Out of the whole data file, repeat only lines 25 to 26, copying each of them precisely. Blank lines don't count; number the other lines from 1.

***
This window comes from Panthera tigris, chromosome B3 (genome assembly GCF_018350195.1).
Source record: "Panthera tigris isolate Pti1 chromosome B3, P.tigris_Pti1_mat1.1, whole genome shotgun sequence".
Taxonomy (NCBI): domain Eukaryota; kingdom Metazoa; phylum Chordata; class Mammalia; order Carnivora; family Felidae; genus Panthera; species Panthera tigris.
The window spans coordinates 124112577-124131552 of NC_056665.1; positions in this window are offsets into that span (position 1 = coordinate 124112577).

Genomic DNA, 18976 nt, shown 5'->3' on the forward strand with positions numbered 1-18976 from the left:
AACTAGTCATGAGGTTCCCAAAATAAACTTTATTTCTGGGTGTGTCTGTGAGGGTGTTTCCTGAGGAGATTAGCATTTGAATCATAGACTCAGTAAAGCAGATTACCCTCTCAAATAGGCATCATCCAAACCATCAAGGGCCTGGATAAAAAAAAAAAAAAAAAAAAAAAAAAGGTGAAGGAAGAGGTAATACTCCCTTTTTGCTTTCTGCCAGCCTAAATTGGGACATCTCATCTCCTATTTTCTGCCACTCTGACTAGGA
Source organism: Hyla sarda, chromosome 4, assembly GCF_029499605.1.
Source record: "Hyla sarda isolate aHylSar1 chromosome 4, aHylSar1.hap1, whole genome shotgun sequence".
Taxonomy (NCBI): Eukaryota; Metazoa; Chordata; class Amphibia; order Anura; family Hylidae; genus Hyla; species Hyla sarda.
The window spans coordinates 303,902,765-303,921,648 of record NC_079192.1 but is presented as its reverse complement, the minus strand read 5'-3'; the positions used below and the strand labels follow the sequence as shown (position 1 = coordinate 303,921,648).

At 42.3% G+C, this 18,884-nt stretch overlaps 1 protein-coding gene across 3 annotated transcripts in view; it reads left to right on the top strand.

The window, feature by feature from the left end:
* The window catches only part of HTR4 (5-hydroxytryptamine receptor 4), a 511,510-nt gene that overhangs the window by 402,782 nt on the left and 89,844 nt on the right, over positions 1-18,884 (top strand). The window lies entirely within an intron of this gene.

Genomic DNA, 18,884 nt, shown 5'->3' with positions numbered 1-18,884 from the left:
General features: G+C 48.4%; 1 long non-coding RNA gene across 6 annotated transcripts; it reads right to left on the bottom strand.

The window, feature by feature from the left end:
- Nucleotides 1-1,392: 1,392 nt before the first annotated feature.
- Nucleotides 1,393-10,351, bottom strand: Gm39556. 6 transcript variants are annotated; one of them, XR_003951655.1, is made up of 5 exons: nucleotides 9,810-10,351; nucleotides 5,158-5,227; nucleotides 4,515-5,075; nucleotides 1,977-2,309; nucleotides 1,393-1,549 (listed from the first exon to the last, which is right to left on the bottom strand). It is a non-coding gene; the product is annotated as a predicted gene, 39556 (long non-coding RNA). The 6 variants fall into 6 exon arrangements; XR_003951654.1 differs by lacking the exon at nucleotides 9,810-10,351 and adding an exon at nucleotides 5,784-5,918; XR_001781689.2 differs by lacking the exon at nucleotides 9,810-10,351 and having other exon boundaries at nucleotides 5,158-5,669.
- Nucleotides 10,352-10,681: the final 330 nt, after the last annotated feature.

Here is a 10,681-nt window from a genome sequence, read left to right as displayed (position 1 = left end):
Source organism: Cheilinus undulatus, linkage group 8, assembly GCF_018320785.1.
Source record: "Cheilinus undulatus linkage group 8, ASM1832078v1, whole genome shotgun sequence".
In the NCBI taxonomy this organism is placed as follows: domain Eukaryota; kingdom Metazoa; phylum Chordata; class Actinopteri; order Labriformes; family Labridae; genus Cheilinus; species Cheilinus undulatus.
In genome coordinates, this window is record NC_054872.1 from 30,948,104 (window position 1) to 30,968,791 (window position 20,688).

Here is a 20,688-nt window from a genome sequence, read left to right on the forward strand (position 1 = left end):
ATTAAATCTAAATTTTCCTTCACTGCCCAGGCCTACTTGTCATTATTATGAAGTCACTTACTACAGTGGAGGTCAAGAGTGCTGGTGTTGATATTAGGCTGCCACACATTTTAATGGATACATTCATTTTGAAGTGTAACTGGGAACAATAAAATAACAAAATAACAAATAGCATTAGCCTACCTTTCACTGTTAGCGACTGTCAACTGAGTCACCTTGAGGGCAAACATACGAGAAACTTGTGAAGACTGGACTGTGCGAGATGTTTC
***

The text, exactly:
Here is a 20,688-nt window from a genome sequence, read left to right on the forward strand (position 1 = left end):
ATTAAATCTAAATTTTCCTTCACTGCCCAGGCCTACTTGTCATTATTATGAAGTCACTTACTACAGTGGAGGTCAAGAGTGCTGGTGTTGATATTAGGCTGCCACACATTTTAATGGATACATTCATTTTGAAGTGTAACTGGGAACAATAAAATAACAAAATAACAAATAGCATTAGCCTACCTTTCACTGTTAGCGACTGTCAACTGAGTCACCTTGAGGGCAAACATACGAGAAACTTGTGAAGACTGGACTGTGCGAGATGTTTC